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How to wallow constructively

Suzy Greaves has the lowdown on why a little wallowing actually helps when we feel miserable

by Psychologies

how to wallow constructively

First, accept yourself

Feeling miserable? Good, says therapist Tina Gilbertson. Allowing yourself to feel bad feelings instead of fighting them is a healthy route to feeling OK again and is the key to self-acceptance.

‘When we push away part of us that feels that way, it creates a fragmented self with an acceptable me and unacceptable me,’ she says. But when we let ourselves be honest, and are compassionate with ourselves while we have a good wallow, the feelings dissolve and we can move forward again.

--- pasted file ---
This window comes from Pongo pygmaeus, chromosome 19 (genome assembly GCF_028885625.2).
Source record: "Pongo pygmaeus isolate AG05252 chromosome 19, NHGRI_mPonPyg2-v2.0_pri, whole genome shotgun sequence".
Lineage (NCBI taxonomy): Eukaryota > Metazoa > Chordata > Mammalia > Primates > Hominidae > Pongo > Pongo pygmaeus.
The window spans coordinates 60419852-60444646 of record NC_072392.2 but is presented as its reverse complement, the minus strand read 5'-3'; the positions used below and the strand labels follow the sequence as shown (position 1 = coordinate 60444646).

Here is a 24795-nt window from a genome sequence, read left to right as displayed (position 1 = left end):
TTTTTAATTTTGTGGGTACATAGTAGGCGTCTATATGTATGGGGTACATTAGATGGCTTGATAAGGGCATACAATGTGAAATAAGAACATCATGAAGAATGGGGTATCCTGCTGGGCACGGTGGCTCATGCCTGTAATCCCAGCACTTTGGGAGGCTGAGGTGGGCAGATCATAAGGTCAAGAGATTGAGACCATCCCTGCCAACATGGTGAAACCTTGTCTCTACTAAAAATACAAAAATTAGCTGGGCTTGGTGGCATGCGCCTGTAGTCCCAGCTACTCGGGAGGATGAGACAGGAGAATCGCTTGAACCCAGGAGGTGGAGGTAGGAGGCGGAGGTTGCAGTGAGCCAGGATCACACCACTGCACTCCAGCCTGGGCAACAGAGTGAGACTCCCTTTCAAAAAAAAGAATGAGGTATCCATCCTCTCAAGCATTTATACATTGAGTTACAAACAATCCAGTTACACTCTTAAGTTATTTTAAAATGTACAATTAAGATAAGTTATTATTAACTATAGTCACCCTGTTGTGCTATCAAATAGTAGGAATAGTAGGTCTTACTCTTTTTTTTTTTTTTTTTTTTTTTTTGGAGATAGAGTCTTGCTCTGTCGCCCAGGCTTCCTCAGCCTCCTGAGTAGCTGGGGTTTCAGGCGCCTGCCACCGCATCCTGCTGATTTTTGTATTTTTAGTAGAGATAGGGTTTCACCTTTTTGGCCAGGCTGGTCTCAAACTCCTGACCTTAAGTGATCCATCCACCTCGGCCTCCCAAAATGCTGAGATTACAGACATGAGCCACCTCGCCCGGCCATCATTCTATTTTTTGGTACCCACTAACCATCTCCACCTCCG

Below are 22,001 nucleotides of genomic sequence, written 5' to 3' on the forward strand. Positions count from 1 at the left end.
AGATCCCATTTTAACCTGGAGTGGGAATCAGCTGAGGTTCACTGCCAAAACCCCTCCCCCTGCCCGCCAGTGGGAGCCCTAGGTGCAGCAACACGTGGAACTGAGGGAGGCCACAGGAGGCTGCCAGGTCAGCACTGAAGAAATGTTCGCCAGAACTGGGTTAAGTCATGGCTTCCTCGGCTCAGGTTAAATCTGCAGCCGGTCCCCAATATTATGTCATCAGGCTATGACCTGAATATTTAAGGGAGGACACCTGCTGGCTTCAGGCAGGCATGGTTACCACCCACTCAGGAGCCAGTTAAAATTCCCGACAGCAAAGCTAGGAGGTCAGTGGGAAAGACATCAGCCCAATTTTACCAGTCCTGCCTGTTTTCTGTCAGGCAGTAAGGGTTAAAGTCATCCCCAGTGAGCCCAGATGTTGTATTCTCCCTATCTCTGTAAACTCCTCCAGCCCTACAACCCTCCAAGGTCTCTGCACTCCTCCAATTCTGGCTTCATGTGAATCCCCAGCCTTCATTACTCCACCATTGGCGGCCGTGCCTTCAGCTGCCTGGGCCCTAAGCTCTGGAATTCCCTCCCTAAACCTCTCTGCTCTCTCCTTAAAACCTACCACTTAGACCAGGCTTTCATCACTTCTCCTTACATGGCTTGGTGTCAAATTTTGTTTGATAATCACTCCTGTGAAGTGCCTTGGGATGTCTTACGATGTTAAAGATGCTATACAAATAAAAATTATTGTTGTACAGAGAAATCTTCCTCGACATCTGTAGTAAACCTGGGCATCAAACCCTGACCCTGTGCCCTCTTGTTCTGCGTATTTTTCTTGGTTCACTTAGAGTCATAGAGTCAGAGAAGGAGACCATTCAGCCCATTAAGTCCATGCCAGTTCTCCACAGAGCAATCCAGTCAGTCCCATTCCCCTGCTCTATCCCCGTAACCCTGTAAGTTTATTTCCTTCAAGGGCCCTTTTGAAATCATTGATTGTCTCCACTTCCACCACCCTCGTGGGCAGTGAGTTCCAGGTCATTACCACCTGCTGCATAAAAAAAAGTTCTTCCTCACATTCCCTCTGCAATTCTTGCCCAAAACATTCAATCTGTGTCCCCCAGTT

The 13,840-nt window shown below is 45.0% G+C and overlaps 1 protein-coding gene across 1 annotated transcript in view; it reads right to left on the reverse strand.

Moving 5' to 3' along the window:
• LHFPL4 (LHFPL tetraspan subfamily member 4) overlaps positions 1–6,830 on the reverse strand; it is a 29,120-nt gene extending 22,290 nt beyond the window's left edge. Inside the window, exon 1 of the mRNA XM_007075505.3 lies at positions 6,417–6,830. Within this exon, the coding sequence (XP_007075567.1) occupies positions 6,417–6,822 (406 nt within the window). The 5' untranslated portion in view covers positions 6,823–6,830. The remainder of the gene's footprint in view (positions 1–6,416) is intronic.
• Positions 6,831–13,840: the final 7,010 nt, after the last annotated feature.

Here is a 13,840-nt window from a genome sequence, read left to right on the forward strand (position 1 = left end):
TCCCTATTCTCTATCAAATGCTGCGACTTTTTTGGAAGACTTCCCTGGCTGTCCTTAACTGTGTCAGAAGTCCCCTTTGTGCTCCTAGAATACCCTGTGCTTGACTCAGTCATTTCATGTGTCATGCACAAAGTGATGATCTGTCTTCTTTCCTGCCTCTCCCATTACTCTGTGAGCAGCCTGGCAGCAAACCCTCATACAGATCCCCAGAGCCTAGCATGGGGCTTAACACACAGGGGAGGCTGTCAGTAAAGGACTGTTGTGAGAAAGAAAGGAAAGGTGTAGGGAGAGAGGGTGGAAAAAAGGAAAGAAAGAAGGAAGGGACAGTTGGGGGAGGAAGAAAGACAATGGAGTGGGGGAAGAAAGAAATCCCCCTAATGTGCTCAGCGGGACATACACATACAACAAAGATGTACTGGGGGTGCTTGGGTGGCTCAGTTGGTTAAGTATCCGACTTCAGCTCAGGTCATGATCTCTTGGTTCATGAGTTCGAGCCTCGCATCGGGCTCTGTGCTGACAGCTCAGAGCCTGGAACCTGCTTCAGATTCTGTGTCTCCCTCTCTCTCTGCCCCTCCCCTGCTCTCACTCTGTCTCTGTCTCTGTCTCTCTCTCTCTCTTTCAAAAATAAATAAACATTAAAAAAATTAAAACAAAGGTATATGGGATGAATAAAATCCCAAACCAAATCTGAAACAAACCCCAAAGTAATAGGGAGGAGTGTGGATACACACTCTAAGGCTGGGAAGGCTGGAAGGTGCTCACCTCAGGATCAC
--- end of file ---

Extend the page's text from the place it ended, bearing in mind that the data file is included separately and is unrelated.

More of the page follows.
You don’t have to rant and vent – the objective is to get real about how you feel using the TRUTH technique. It takes courage but it also takes less than two minutes, says recent research, for a particular feeling to move through you.

Try the TRUTH technique

T: What’s upset you? Tell the truth in one sentence: ‘My neighbour played loud music till 3am and I didn’t get any sleep.’

R: Realise what you’re feeling: ‘I feel angry, frustrated, outraged.’

U: Uncover self-criticism. Look out for ‘should’ language: ‘I should have gone round there and given her what-for.’

T: Try to understand yourself. Why might a person feel this way? ‘I’ve always been taught to put others’ needs before mine.’

H: Have the feeling. Be kind. ‘I feel angry that my neighbour/people in general are not considerate. It’s like I don’t even matter. I feel ignored and unloved.’

Constructive Wallowing: How To Beat Bad Feelings By Letting Yourself Have Them by Tina Gilbertson is published by Piatkus, and costs £10.99